How People Change offers 11 essays exploring growth and change, which are noted to be “at the heart of all successful psychotherapy”, and I will add at the heart of body psychotherapy and somatic psychology. The body and its place in our lives—our healing and overall health— is part of the process in many of these essays. A clear focus on mind-body dualism is supported as many of the authors write about the relationship between client and therapist and explore “the complexities of attachment, the brain, mind, and body as they aid change during psychotherapy.” Contributors include: Philip M. Bromberg, Louis Cozolino and Vanessa Davis, Margaret Wilkinson, Pat Ogden, Peter A. Levine, Russell Meares, Dan Hughes, Martha Stark, Stan Tatkin, Marion Solomon, and Daniel J. Siegel co-authoring with Bonnie Goldstein. Each essay presents the author’s thoughts on how to induce, instigate, facilitate change in psychotherapy, how to be with the client in the change process, and what it means to be in relationship with a client’s mind, brain, body, and soul. While there is not time nor need to detail each essay, I offer small glimpses of some of them.
How can we evaluate the subjective and objective aspects of effectiveness in the therapeutic alliance?
n this article, I propose that there are fundamental limitations to current scientific mainstream methods of writing about therapeutic processes that in fact hinder our ability to both write about our therapeutic process and to learn from other clinicians’ and researchers’ writings.
It’s summer time and the living doesn’t feel easy. The nation approached the climax of the most uncreative election campaign I can remember, with Teresa May refusing to participate in election debates and Jeremy Corbyn participating as fully as he could in spite of the best efforts of many media channels to scupper his campaigning. There have been three ‘terror attacks’ in the UK in the past few months, the most recent on Saturday night, June 3, 2017, on London Bridge. Countless other attacks across the globe go largely unreported; no 24 hours news coverage and live BBC interviews for the families of the 68 children who died in a Syrian bomb attack in Idlib province in April.
The USABP is offering something special this summer. You can spend the 1st Wednesday of each month in June-July-August with USABP President Beth Haessig. She will close the last three months of her term by being available for this LIVE-Q & A format through the medium of a WEBINAR. Ask a Question, Have a Conversation, Share an Experience, Feel like you’re part of the USABP community, through experiential exercises or real-live dialogue. Call in to interact with a real live body-centered professional, whether it’s involving a personal issue or professional – they want to keep you hooked in for the summer months through their LIVE CALL-IN WEBINARS.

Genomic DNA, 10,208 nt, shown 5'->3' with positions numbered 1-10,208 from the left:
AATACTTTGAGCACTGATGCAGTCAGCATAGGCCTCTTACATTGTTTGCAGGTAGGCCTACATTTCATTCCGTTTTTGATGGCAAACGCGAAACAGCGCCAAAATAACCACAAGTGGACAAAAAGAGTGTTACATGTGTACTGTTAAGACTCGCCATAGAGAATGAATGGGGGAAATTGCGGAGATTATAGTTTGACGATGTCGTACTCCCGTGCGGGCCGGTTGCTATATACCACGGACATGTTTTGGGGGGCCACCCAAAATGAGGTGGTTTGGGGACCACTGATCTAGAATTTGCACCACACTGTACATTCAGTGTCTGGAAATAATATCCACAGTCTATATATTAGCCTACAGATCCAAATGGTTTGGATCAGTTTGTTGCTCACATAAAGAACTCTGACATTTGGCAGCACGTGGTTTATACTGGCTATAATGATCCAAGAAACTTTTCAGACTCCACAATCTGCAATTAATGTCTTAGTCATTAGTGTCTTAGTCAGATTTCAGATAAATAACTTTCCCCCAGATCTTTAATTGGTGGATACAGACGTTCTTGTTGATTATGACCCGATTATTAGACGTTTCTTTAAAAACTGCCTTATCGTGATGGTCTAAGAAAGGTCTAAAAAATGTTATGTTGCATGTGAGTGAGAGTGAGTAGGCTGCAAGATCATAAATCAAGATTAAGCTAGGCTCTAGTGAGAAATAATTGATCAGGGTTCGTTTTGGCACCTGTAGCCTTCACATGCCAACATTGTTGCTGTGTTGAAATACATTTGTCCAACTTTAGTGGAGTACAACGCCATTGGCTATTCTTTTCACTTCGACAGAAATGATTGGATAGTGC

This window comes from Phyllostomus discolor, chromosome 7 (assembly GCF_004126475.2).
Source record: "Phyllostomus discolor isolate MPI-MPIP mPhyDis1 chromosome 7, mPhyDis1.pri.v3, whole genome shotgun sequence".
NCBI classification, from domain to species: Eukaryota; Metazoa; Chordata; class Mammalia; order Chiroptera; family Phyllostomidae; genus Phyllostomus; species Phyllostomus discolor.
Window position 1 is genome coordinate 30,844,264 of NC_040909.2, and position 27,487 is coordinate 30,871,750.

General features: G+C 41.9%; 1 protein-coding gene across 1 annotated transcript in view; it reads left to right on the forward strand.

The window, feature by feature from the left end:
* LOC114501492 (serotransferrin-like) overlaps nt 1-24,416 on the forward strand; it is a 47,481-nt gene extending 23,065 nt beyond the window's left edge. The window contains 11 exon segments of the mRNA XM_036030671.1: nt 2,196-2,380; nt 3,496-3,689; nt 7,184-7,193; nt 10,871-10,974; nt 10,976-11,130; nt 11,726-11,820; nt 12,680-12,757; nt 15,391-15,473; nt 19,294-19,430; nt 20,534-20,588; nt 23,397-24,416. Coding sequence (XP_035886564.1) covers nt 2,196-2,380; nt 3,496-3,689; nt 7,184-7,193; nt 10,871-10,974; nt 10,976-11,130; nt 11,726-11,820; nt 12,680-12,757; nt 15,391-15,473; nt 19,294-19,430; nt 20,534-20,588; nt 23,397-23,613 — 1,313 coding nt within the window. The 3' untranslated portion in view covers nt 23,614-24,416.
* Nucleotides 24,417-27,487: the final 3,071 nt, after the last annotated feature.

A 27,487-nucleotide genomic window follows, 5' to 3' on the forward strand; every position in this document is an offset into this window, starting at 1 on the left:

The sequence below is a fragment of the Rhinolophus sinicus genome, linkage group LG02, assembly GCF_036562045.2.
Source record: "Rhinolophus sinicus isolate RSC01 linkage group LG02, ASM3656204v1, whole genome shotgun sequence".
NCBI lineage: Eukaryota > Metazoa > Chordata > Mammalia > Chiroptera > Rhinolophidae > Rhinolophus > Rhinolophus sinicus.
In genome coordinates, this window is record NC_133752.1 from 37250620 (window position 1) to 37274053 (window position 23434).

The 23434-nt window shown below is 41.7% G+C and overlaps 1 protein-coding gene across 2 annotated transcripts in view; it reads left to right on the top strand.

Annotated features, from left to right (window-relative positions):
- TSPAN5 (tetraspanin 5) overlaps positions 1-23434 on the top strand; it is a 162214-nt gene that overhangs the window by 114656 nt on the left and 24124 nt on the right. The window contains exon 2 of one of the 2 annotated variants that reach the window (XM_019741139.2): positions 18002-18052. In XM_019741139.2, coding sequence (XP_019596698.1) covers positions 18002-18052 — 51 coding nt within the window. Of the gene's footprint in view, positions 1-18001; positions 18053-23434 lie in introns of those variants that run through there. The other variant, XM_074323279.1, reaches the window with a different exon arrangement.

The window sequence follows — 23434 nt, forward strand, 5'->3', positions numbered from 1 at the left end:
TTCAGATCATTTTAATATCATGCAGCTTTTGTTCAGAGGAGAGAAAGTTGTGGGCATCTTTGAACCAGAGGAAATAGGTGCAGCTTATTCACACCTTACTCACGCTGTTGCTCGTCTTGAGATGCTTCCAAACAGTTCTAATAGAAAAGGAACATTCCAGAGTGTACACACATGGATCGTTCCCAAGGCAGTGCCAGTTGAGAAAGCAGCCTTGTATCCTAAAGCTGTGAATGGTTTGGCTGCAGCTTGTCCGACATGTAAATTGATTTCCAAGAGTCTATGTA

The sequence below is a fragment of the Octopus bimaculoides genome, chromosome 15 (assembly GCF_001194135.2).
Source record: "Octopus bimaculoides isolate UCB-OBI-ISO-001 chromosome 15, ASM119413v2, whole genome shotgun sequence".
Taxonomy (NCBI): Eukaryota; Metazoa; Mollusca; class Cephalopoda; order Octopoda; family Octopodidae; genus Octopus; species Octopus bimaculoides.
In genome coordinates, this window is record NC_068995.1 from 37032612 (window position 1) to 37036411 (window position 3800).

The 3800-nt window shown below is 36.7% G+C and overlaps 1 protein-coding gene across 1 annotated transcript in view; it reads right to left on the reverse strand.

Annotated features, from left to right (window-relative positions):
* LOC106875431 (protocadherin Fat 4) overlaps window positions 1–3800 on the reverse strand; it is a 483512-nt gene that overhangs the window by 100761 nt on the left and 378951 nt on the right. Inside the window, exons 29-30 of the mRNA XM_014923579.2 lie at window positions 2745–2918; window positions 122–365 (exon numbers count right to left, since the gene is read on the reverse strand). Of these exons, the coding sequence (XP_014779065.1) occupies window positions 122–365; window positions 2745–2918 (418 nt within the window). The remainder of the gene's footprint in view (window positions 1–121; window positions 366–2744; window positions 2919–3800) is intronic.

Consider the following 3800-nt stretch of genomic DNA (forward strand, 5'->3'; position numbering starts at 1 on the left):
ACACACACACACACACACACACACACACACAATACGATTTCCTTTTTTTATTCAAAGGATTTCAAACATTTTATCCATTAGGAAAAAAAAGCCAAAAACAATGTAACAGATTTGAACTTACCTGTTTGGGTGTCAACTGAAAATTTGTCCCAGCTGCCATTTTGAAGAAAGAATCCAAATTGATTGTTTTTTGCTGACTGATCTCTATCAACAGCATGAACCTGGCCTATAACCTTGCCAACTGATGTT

Hopefully, with good work and practice, with learning ‘on the job’, with learning from one’s mistakes, and by doing some ‘outcome’ studies or research, and thus getting useful feed-back from our clients, our peers, our supervisors, our mentors, etc., we will improve our skill-set. Working in different places, under different conditions, with different client groups, and with people from different cultures, we are able to hone our basic training, natural abilities, our skills: this is the ‘craft’ component of our work. We can only get better by doing more.
The goal of Flow of Leadership is to make more choices available for ourselves in those situations where implicit memories bypass our conscious mind, causing us to act or respond in ways that produce havoc and disconnect. Situations where when we look back, we feel like our survival was threatened, and if we have enough objectivity we are left wondering “What the heck happened? Why did I do that?”
In a world where it is only now becoming acceptable to speak among colleagues and professionals in these terms, the pre and perinatal perspective may find its place as an exemplar and guide to recovering from the four hundred year split of spirit, soul, and matter, that gave rise to scientific materialism. Given that we come into the world enjoying our own consciousness, prebirth and birth therapy is well positioned to heal not only the schism enacted on us, but the prevailing world view that we are unconscious at conception and through birth and infancy.
Pregnancy and birth truly matter. Research has shown that the internal states of a mother influence the life of the baby inside her, especially those created by chronic stress and overwhelming events. Caring for a baby inside the mother means more than proper nutrition; it involves helping the mother and her partner connect with the baby, and determining what supports that mother, in particular. Every baby needs two layers of support; for the inside baby, the mother is her world.
It is no longer acceptable for the more than 20 organizations dedicated to pre and perinatal life to operate as singular entities. We must band together and collaborate, we must aggregate our collective power to change the behaviors of the medical maternity community. If we are to successfully move the needle from traumatic birth – as a daily practice of U.S. hospitals – to a peaceful birth culture, we must form a unified front.
Our kinesthetic sense is the sense that tells you all you need to know about space: the space inside your body, the space around you and spatial relationships. It’s key to a body-oriented intelligence and, aptly, considered by many synonymous with extra sensory perception and intuition. Introducing a pregnant woman to feeling space, body breathing, and positive messaging is an effective way to wake up and empower her kinesthetic sense. And, trusting this inner-outer sense of space is essential for the pre and perinatal journey.